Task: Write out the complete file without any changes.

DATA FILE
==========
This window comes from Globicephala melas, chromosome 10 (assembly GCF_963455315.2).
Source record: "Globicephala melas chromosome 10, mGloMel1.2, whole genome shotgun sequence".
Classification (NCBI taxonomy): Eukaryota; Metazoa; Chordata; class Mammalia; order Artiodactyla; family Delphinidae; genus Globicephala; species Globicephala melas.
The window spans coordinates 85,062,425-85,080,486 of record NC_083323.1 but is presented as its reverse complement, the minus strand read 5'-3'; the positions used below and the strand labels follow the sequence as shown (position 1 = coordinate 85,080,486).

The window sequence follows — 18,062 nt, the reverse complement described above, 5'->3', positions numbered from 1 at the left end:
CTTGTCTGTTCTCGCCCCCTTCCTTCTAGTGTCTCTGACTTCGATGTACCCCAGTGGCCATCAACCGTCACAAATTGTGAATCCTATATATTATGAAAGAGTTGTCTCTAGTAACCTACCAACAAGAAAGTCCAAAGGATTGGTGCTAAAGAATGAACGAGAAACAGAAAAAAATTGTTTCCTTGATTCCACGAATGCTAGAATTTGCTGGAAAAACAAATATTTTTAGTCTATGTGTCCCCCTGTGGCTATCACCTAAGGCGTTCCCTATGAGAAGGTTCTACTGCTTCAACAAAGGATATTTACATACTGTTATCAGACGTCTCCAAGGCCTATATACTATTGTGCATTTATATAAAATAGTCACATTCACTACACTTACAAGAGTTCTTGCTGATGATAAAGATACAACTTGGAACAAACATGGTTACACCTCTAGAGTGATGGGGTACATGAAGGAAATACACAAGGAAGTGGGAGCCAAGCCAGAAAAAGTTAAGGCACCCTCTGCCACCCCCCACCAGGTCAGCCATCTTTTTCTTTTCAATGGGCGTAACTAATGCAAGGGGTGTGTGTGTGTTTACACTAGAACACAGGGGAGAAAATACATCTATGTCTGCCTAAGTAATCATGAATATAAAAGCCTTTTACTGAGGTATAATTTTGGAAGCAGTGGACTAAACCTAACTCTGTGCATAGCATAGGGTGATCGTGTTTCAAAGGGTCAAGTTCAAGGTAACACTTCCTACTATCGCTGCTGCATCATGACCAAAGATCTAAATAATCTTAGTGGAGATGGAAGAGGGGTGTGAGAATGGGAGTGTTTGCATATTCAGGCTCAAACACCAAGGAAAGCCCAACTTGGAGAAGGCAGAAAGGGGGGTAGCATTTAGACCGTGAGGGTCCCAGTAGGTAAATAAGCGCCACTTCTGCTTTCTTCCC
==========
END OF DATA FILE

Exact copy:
This window comes from Globicephala melas, chromosome 10 (assembly GCF_963455315.2).
Source record: "Globicephala melas chromosome 10, mGloMel1.2, whole genome shotgun sequence".
Classification (NCBI taxonomy): Eukaryota; Metazoa; Chordata; class Mammalia; order Artiodactyla; family Delphinidae; genus Globicephala; species Globicephala melas.
The window spans coordinates 85,062,425-85,080,486 of record NC_083323.1 but is presented as its reverse complement, the minus strand read 5'-3'; the positions used below and the strand labels follow the sequence as shown (position 1 = coordinate 85,080,486).

The window sequence follows — 18,062 nt, the reverse complement described above, 5'->3', positions numbered from 1 at the left end:
CTTGTCTGTTCTCGCCCCCTTCCTTCTAGTGTCTCTGACTTCGATGTACCCCAGTGGCCATCAACCGTCACAAATTGTGAATCCTATATATTATGAAAGAGTTGTCTCTAGTAACCTACCAACAAGAAAGTCCAAAGGATTGGTGCTAAAGAATGAACGAGAAACAGAAAAAAATTGTTTCCTTGATTCCACGAATGCTAGAATTTGCTGGAAAAACAAATATTTTTAGTCTATGTGTCCCCCTGTGGCTATCACCTAAGGCGTTCCCTATGAGAAGGTTCTACTGCTTCAACAAAGGATATTTACATACTGTTATCAGACGTCTCCAAGGCCTATATACTATTGTGCATTTATATAAAATAGTCACATTCACTACACTTACAAGAGTTCTTGCTGATGATAAAGATACAACTTGGAACAAACATGGTTACACCTCTAGAGTGATGGGGTACATGAAGGAAATACACAAGGAAGTGGGAGCCAAGCCAGAAAAAGTTAAGGCACCCTCTGCCACCCCCCACCAGGTCAGCCATCTTTTTCTTTTCAATGGGCGTAACTAATGCAAGGGGTGTGTGTGTGTTTACACTAGAACACAGGGGAGAAAATACATCTATGTCTGCCTAAGTAATCATGAATATAAAAGCCTTTTACTGAGGTATAATTTTGGAAGCAGTGGACTAAACCTAACTCTGTGCATAGCATAGGGTGATCGTGTTTCAAAGGGTCAAGTTCAAGGTAACACTTCCTACTATCGCTGCTGCATCATGACCAAAGATCTAAATAATCTTAGTGGAGATGGAAGAGGGGTGTGAGAATGGGAGTGTTTGCATATTCAGGCTCAAACACCAAGGAAAGCCCAACTTGGAGAAGGCAGAAAGGGGGGTAGCATTTAGACCGTGAGGGTCCCAGTAGGTAAATAAGCGCCACTTCTGCTTTCTTCCC